MLBTR's Charlie Wilmoth contributed to this post
The 35-year-old Zito is in the final season of a seven-year, $126MM contract with the Giants. The contract has been widely panned, and while Zito has had some respectable seasons in San Francisco, this hasn't been one of them. He's pitched to a 5.40 ERA with 6.0 K/9 and 3.7 BB/9. He's been outstanding at home for the Giants, totaling a 3.01 ERA In 71 2/3 innings, but he has an eye-popping 9.50 ERA away from AT&T Park, having allowed 44 earned runs in 41 2/3 frames.
Zito's contract contains an $18MM vesting option that would trigger if he were to reach 200 innings this season. That's extremely unlikely to happen, as he's 84 2/3 innings short of that mark. He's earning a whopping $20MM in 2013, of which about $5.14MM is remaining.
Because of his underwhelming performance and hefty salary, it seems likely that he will close out his massive contract with the Giants. Zito becomes the fifth player to reportedly clear waivers since the beginning of August.
MLBTR will continue to update this post as players reportedly clear revocable trade waivers, making it a running list of players that may be traded to any club in the season's final two months. Remember though, players must be acquired by Aug. 31 to be eligible for their new team's postseason roster. Click here for a further explanation of the August waiver and trade rules. Also bear in mind that a player's no-trade rights remain effective even if he clears waivers. Player names are linked to the source articles, and this article can always be found under the MLBTR Features portion of the sidebar on the right side of the page.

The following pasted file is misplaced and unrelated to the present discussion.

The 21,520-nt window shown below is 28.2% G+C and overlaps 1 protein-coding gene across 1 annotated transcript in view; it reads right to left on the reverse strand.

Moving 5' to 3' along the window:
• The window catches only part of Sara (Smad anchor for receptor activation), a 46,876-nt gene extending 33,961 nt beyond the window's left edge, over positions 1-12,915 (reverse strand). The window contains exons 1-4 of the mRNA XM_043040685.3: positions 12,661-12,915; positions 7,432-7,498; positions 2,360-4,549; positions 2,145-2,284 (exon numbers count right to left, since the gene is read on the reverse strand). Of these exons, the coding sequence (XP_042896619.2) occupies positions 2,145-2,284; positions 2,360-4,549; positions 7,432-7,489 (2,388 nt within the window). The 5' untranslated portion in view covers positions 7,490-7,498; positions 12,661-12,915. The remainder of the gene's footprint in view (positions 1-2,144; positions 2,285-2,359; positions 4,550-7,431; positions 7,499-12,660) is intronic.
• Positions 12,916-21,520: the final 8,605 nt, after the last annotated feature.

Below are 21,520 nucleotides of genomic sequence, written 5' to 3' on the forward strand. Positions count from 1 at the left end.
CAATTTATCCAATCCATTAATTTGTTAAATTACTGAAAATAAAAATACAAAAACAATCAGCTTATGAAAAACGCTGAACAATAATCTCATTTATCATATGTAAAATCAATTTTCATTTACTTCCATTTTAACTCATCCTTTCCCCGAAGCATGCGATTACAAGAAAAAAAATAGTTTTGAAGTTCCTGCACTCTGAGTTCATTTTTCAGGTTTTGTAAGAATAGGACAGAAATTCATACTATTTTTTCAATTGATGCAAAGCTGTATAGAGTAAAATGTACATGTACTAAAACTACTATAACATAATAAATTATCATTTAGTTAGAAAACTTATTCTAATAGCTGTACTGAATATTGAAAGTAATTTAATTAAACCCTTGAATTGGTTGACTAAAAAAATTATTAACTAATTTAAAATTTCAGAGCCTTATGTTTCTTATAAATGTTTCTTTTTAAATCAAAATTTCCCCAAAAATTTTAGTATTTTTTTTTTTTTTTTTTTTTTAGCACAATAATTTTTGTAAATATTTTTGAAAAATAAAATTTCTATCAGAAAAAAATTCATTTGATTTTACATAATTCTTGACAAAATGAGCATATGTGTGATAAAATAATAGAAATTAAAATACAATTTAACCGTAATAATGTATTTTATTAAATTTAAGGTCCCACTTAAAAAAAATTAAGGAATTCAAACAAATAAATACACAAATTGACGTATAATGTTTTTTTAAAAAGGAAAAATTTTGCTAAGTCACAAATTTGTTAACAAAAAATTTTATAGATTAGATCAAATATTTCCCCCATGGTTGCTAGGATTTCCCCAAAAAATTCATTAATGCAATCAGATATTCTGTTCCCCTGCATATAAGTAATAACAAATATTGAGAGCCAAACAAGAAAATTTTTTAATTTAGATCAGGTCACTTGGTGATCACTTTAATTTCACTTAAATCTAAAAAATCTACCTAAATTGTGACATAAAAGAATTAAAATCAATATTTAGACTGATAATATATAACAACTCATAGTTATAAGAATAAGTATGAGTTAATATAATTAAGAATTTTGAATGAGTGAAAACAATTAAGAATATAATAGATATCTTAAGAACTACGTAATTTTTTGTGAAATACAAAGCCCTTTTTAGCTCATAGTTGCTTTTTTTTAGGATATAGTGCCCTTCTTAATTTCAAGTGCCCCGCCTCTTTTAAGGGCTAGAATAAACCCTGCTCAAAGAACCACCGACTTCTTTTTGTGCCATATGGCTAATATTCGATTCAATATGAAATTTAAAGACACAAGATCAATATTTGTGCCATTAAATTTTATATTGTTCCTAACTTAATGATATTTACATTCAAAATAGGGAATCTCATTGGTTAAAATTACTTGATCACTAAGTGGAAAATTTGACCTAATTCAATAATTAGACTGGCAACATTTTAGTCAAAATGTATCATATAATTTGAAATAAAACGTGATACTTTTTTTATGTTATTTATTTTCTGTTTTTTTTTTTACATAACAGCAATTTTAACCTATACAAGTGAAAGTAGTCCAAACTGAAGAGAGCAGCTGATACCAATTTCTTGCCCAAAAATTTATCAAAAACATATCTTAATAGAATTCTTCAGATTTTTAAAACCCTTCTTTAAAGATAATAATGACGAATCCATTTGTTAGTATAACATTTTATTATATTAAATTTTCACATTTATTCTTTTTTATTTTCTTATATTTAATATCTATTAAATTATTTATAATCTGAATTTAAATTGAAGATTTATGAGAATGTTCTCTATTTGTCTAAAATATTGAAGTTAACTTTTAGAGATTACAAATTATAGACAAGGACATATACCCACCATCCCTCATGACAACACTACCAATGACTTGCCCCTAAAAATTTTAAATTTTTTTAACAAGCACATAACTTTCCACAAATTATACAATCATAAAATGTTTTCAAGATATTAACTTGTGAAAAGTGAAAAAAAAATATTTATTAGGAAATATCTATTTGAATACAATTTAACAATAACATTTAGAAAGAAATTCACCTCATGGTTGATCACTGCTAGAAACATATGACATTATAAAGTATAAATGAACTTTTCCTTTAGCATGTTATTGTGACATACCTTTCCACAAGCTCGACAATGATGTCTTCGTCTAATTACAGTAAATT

Last Updated: 8-15-2013
- Elvis Andrus, Rangers — Andrus is under contract for an additional nine years and $124.475MM, making it no surprise that teams passed on claiming him. He was hitting .255/.317/.306 at the time he cleared waivers — a notable decline in production for the 24-year-old. The Rangers reportedly have no intention to trade him.
- Erik Bedard, Astros — Bedard owns a 4.28 ERA with 8.2 K/9 and 4.4 BB/9 in 21 starts and two relief outings in 2013 for Houston. The southpaw, who cleared waivers on Aug. 14, would be a really cheap pickup as he is owed just $300K for the rest of the season.
- Dan Haren, Nationals — Haren was placed on waivers on Aug. 8 without any clubs biting on him and his remaining $3.7MM in salary. The right-hander owns a 4.99 ERA with 8.0 K/9 and 1.6 BB/9 so far in 2013 and he could be of interest to teams if the Nationals fall further back in the Wild Card chase.
- Brendan Ryan, Mariners — Word came down of Ryan clearing waivers on Aug. 14. The M's were said to have him available before July 31st but couldn't find any takers.